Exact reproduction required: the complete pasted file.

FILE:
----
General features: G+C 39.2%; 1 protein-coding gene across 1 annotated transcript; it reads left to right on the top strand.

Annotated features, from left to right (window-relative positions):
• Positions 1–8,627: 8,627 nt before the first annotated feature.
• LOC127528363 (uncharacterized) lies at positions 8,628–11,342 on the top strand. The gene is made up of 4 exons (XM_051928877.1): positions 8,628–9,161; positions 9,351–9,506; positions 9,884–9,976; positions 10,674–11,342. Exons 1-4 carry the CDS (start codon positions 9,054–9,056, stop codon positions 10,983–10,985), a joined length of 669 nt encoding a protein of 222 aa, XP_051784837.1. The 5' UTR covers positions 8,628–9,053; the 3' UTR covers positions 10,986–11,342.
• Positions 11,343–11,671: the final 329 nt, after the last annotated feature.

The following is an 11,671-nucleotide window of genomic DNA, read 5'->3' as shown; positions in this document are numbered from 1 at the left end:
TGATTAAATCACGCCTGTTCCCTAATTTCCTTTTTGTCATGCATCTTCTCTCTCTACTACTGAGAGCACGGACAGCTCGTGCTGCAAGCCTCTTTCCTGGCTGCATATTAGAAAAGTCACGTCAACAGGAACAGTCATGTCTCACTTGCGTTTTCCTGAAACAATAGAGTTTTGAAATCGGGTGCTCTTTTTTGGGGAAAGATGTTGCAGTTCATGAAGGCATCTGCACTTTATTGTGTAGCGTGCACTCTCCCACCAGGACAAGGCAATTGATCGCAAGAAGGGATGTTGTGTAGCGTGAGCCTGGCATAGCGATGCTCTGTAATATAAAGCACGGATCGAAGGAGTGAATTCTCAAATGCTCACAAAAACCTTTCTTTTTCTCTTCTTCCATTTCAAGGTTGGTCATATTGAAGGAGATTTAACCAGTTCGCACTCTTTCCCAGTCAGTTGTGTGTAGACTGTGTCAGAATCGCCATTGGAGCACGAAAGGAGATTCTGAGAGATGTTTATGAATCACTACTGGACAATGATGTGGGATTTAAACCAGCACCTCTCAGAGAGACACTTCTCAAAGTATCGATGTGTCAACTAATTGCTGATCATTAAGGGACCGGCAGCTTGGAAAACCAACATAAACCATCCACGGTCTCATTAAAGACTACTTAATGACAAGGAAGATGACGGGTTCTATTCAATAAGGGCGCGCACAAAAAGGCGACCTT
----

General features: G+C 39.2%; 1 protein-coding gene across 1 annotated transcript; it reads left to right on the top strand.

Annotated features, from left to right (window-relative positions):
• Positions 1–8,627: 8,627 nt before the first annotated feature.
• LOC127528363 (uncharacterized) lies at positions 8,628–11,342 on the top strand. The gene is made up of 4 exons (XM_051928877.1): positions 8,628–9,161; positions 9,351–9,506; positions 9,884–9,976; positions 10,674–11,342. Exons 1-4 carry the CDS (start codon positions 9,054–9,056, stop codon positions 10,983–10,985), a joined length of 669 nt encoding a protein of 222 aa, XP_051784837.1. The 5' UTR covers positions 8,628–9,053; the 3' UTR covers positions 10,986–11,342.
• Positions 11,343–11,671: the final 329 nt, after the last annotated feature.

The following is an 11,671-nucleotide window of genomic DNA, read 5'->3' as shown; positions in this document are numbered from 1 at the left end:
TGATTAAATCACGCCTGTTCCCTAATTTCCTTTTTGTCATGCATCTTCTCTCTCTACTACTGAGAGCACGGACAGCTCGTGCTGCAAGCCTCTTTCCTGGCTGCATATTAGAAAAGTCACGTCAACAGGAACAGTCATGTCTCACTTGCGTTTTCCTGAAACAATAGAGTTTTGAAATCGGGTGCTCTTTTTTGGGGAAAGATGTTGCAGTTCATGAAGGCATCTGCACTTTATTGTGTAGCGTGCACTCTCCCACCAGGACAAGGCAATTGATCGCAAGAAGGGATGTTGTGTAGCGTGAGCCTGGCATAGCGATGCTCTGTAATATAAAGCACGGATCGAAGGAGTGAATTCTCAAATGCTCACAAAAACCTTTCTTTTTCTCTTCTTCCATTTCAAGGTTGGTCATATTGAAGGAGATTTAACCAGTTCGCACTCTTTCCCAGTCAGTTGTGTGTAGACTGTGTCAGAATCGCCATTGGAGCACGAAAGGAGATTCTGAGAGATGTTTATGAATCACTACTGGACAATGATGTGGGATTTAAACCAGCACCTCTCAGAGAGACACTTCTCAAAGTATCGATGTGTCAACTAATTGCTGATCATTAAGGGACCGGCAGCTTGGAAAACCAACATAAACCATCCACGGTCTCATTAAAGACTACTTAATGACAAGGAAGATGACGGGTTCTATTCAATAAGGGCGCGCACAAAAAGGCGACCTT